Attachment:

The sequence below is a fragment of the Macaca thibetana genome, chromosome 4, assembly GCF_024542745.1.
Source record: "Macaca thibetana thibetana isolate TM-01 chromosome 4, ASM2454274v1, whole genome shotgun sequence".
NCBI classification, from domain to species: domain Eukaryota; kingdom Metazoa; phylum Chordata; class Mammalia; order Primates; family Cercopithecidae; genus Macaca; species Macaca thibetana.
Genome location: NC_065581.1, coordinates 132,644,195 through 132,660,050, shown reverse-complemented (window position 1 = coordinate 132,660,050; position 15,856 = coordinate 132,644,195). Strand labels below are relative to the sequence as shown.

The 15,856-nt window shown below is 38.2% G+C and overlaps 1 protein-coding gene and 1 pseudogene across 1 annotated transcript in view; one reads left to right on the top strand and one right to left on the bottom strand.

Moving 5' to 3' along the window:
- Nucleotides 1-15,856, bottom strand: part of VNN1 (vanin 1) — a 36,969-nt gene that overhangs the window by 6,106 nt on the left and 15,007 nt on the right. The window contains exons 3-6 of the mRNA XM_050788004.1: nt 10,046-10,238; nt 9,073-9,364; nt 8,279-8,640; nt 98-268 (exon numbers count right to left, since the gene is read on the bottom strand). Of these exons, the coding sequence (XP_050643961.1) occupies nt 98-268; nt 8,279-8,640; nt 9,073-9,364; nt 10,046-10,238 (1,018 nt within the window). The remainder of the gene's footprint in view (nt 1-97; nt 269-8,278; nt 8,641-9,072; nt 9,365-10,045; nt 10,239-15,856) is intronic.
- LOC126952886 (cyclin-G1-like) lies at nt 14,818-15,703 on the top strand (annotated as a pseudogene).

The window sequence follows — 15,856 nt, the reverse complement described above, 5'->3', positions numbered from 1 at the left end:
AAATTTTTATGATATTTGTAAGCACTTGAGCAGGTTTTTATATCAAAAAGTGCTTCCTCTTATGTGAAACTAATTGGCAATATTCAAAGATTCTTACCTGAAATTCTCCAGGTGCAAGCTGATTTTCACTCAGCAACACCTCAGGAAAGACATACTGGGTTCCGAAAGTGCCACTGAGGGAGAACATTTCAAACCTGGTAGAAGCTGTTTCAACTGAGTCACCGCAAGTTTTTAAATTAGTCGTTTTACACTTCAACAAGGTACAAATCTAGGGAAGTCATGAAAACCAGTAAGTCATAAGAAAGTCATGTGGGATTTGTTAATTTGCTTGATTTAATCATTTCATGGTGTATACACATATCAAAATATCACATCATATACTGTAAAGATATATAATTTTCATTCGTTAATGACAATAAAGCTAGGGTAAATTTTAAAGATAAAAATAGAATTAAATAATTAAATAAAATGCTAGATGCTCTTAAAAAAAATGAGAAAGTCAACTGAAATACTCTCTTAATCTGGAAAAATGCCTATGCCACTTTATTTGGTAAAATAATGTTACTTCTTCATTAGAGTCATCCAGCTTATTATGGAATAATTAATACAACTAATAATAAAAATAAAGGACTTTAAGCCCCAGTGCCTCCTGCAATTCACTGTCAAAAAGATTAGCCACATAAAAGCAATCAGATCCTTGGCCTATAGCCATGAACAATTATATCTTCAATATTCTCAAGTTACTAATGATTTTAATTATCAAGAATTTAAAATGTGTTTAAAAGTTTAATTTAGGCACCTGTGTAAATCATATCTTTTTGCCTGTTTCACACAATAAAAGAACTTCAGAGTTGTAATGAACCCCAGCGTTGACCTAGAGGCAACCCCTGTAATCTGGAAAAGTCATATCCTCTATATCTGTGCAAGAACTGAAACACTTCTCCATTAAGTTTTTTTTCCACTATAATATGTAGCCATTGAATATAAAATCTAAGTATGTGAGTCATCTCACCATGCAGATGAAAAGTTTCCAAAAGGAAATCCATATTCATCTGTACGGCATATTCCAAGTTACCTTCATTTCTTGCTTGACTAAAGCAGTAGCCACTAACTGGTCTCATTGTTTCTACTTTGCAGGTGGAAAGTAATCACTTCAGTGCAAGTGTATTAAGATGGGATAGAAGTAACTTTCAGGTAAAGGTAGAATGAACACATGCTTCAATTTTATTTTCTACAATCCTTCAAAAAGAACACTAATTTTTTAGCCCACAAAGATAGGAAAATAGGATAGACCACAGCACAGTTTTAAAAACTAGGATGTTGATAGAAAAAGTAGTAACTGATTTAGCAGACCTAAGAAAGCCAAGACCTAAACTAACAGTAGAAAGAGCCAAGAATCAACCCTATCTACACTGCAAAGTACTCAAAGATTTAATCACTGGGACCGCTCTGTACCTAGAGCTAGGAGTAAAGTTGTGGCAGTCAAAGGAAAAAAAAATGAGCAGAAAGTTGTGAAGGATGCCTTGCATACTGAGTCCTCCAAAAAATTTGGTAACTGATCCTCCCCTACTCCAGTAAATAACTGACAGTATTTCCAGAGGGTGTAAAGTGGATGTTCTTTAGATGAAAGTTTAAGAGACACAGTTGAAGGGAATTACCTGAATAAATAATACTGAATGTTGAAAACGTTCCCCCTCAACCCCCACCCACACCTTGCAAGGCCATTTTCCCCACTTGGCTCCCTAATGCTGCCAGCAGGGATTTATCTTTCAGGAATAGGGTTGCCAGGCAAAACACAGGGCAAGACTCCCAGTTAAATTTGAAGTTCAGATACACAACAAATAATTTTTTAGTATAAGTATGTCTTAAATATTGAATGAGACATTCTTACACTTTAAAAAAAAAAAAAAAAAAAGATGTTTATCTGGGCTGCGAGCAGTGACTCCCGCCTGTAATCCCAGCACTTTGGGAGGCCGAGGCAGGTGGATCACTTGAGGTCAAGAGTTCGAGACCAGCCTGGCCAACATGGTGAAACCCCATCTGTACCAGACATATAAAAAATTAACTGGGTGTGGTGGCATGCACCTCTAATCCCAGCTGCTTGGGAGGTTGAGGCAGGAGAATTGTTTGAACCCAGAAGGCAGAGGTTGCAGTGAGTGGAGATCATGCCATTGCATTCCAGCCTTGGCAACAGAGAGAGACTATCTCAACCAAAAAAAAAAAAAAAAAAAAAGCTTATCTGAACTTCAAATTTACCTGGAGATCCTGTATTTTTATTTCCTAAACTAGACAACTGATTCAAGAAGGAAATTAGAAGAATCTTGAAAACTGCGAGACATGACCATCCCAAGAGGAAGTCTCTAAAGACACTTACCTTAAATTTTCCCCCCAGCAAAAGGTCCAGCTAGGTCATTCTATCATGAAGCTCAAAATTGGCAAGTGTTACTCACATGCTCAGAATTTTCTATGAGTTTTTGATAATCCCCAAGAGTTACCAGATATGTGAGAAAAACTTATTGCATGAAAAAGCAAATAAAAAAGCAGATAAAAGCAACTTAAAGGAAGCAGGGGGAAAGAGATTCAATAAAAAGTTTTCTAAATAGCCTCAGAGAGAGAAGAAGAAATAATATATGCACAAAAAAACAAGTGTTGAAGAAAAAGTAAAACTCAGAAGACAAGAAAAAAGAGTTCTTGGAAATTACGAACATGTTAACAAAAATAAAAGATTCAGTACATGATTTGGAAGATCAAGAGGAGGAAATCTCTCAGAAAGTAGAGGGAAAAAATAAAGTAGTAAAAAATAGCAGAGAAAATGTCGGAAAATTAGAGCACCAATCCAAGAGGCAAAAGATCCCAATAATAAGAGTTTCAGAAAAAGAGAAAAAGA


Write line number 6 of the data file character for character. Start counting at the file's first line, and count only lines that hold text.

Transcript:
Moving 5' to 3' along the window: